Tuesday, October 12, 2010

Golf Magazine Top 100 Teacher Brady Riggs will be online Tuesday at noon EST to help fix your swing. Thanks to everyone for your questions and comments. I look forward to hearing from everyone next week. Don't forget to visit my website at www.bradyriggs.com Casey asks at 1:17: I have a quick question on the proper action in the left wrist. Is it ideal if your left wrist is cupped slightly at the top of the swing though right before you enter the hip height zone on downswing, and then goes bowed through impact? I am just trying to understand the mechanics of that move and why it was so important to Hogan's swing, and if it's something I should work on. Unfortunately, Casey, there is no one answer to your question. There are too many variables involved to give you direction as to whether you should cup your wrist at the top, keep it cupped during the transition, or attempt to bow the wrist at impact. The strength/weakness of your grip, your desired ball-flight, your tendencies when you miss, your overall physical strength and flexibility should be considered when giving advice. Keep in mind that many great players have tried to copy Hogan's ideas in the past and been worse than unsuccessful. I would proceed with extreme caution when it comes to this particular part of the swing. John asks at 1:00: Brady, firstly let me say that you're not just an excellent teacher, but an excellent thinker about the swing. I always enjoy your analysis. Here's something I'm struggling with. I'm a decent low-handicap player but there are two competing motions that I've never been able to really grasp. How to "fire the right side" while staying behind the ball? I tend to lurch in front of the ball when I think of turning into impact, or when I concentrate on staying behind, I am forced to rely on "educated hands" at impact. I'm also a "push" release kind of player (or maybe even a slap-hinger, to use Jim Hardy's parlance), not forearms crossing over. What are your thoughts on that release? Thanks for the kind words, John, I really appreciate the feedback. I agree that your swing thoughts are competing with each other. I can't imagine a swing where you can "fire" the right side, stay behind the ball, and push the release. Here is some tough love for you: Run from all of these little swing thoughts as fast as possible. You have way too many little "tips" in your head to play your best golf. A large percentage of my clients are exactly like you. They are good players, have had more than a few teachers, have read way too many books/magazines, and know just enough to screw themselves up. I am going to act responsibly here and not comment on your release becasue I haven't seen it. I WANT TO SEE IT! Please post a video next week on the blog so I can give get a look at what you are actually doing. You have me curious now... Sam asks at 12:48: Brady, Love the blog. It's always a treat to tune in on Tuesdays and see you work your magic. What are the primary factors in hitting the ball higher with irons? Generally players shorter in height hit the ball lower (Justin Leonard, Zach Johnson). But how are shorter players like Ryo Ishikawa and Anthony Kim able to hit their irons sky high? What changes can we make in setting up and otherwise to hit irons higher and softer for firmer greens? Great question, Sam. One of my players, Ben Fox, is a perfect case study on this issue. He isn't a huge guy, about 5'8" and 140 soaking wet. He has played a few events on the PGA Tour and is currently on the Asian Tour. He generally hits the ball with a very penetrating trajectory that serves him well in windy and difficult conditions. He qualified for the WM Phoenix Open this year and struggled in the third round with firm, fast conditions. To adjust his trajectory, we worked on him making a longer, slower backswing to keep him from getting out on top of the ball too early on the downswing. This little change in technique helped him hit the ball higher and softer in the final round, and has continued to be effective the rest of the year. He has also made a change in equipment to a softer shaft and introduced a hybrid into his bag. The reason I use Ben as an example is that he has made as minor a change to his technique as possible to change his ball flight. You can lower your right shoulder at address, widen your stance, attack on a flatter plane, and stay behind the ball more to get the ball in the air, but it is risky. Start by making smaller, less invasive changes to your technique and equipment before you go crazy changing the swing. Jeff asks at 12:40: Great blog. My question is: Can a grip that is too weak lead to coming over the top? My grip seems to have the "v's" [formed by my thumb and forefingers] pointing at my chin. Normally I hook the ball, so I'm concerned about getting it too strong. Absolutely! It is the most common cause of coming over the top. If the face is too open the ball is going to go right. To compensate for this most players will try to start the ball to the left, leading to the classic over-the-top move. By your description of your hands it sounds like you are in a weak position. I have a couple of posts about the grip in today's blog. Check out the link and let me know what you think. Jim asks at 12:30: On the range I've noticed that at impact my hands severely close the clubface. After repeated effort even at a super-slow speed, my tendency is for my right hand to overpower my left hand (I play right-handed). As a result shots often are low hooks with little distance. The tendency is more severe with a driver. Playing with a strong, overlap grip, should I instead move to an interlocking grip and/or make major readjustments to my takeaway and downswing? The way your hands join together on the back of the handle isn't nearly as important as how they are placed on the top. Interlocking, overlapping, and 10-finger can all be equally effective as long as the grip is producing a square clubface at impact. By your description it appears the problem is with the strong grip, not the overlap. I posted a link earlier in the blog today for my website that has pictures of many different grip types. The first thing you should do is check your current grip and see where you fall in the grand scheme. If the face is closed because your grip is too strong, weaken it appropriately so you can get control of the clubface. This is always your first priority as a player. If the grip is neutral and you are still hooking it, the left wrist may be excessively bowed at the top of the backswing. There are pictures of that on the site as well. Let me know what you discover. Steven asks at 12:12: I enjoy your blog each week. My question to you is: Can you please define the "One Plane Swing"? I think that term is tossed around a lot and is a bit confusing. I thought a one plane swing would be a swing where you really turn your core around your spine on the downswing and have more passive arms. I watch Matt Kuchar swing and Steve Stricker swing and their swings look different to me, but both swings are considered "One Plane" by some of the commentators on television. Thanks for asking a very intelligent question. It is unfortunate that commentators on television don't know more about the world of golf instruction and its terminology. Throwing out terms like "one-plane", hip turn, passive arms, etc. only confuses people watching and does absolutely nothing for helping the average player. The term "one-plane" in its most common understanding by the average player is a swing where the club tracks up on the backswing and down toward impact on the same angle. To most golf professionals and swing junkies it refers to Jim Hardy's theory of his preferred method of swinging the golf club. To be painfully brief, Hardy's "one-plane" has nothing to do with the club, but the relationship between the angle the shoulders are rotating on and the left arm at the top of the backswing. To a commentator on television, "one-plane" refers to the swing of any player who just hit a solid iron shot into the green because they have no idea what they are talking about. I think most terminology in the swing can be very confusing. This is why I think using video during golf lessons is so critical. I don't want the student to be confused for any reason, especially terminology. The fact is there are so many different ways to swing the golf club effectively so any "one" swing methodology that is billed to be the "only" way is seriously flawed. I will also tell you that because most amateurs' impression of a "one-plane" swing concerns the shaft, I prefer to call a swing where the club tracks up and down on the same angle a "uni-plane" for clarity. Here are a couple of pictures of Hardy's differences between a "one-plane" and a "two-plane" swing and my idea of a "uni-plane" swing. Hope it helps.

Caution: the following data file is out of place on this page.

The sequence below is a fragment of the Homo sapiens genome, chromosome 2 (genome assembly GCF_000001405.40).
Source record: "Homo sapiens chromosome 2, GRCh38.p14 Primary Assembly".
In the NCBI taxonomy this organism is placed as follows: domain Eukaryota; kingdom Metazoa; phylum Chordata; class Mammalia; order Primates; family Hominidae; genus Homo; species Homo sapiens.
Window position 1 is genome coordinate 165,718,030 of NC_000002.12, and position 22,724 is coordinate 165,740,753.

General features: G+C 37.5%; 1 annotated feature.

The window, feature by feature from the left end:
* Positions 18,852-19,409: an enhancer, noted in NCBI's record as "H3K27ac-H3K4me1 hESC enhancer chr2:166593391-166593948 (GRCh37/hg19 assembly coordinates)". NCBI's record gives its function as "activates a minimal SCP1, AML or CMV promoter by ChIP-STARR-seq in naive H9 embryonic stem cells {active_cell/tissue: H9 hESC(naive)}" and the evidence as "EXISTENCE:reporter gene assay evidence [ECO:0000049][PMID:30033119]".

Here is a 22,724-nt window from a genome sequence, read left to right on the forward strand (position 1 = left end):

Hardy Akuniplane
John asks at 12:00: I need more info to help you, John. I don't know which thumb you put over but I am assuming you are speaking of your right (also assuming you are right-handed). While many amateurs think moving the right hand (thumb) more to the left on the grip will make the ball go more left, they are actually making the problem worse. This isn't to say the reason the ball is going right is due to your grip, but it isn't a bad place to start. Check out my website under the Redgoat Galleries tab, then the fundamentals section where you can find information on grip types. www.bradyriggs.com